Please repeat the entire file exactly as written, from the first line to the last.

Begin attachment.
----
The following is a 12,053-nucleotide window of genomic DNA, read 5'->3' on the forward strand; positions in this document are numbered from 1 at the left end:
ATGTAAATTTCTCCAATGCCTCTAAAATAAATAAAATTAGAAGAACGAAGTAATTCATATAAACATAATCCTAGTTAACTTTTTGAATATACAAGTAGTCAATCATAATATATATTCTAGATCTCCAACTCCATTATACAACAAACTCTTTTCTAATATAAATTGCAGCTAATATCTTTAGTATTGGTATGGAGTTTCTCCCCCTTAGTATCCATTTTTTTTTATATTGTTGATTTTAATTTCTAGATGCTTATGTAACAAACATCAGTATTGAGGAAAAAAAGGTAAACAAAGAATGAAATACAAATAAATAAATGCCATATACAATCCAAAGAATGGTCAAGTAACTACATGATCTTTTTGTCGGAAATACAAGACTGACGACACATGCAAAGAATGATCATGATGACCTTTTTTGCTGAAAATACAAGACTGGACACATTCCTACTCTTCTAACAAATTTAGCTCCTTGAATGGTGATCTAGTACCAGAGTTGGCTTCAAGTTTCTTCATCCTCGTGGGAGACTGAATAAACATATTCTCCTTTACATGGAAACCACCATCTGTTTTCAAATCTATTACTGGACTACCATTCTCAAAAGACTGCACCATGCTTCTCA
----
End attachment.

The following is a 12,053-nucleotide window of genomic DNA, read 5'->3' on the forward strand; positions in this document are numbered from 1 at the left end:
ATGTAAATTTCTCCAATGCCTCTAAAATAAATAAAATTAGAAGAACGAAGTAATTCATATAAACATAATCCTAGTTAACTTTTTGAATATACAAGTAGTCAATCATAATATATATTCTAGATCTCCAACTCCATTATACAACAAACTCTTTTCTAATATAAATTGCAGCTAATATCTTTAGTATTGGTATGGAGTTTCTCCCCCTTAGTATCCATTTTTTTTTATATTGTTGATTTTAATTTCTAGATGCTTATGTAACAAACATCAGTATTGAGGAAAAAAAGGTAAACAAAGAATGAAATACAAATAAATAAATGCCATATACAATCCAAAGAATGGTCAAGTAACTACATGATCTTTTTGTCGGAAATACAAGACTGACGACACATGCAAAGAATGATCATGATGACCTTTTTTGCTGAAAATACAAGACTGGACACATTCCTACTCTTCTAACAAATTTAGCTCCTTGAATGGTGATCTAGTACCAGAGTTGGCTTCAAGTTTCTTCATCCTCGTGGGAGACTGAATAAACATATTCTCCTTTACATGGAAACCACCATCTGTTTTCAAATCTATTACTGGACTACCATTCTCAAAAGACTGCACCATGCTTCTCA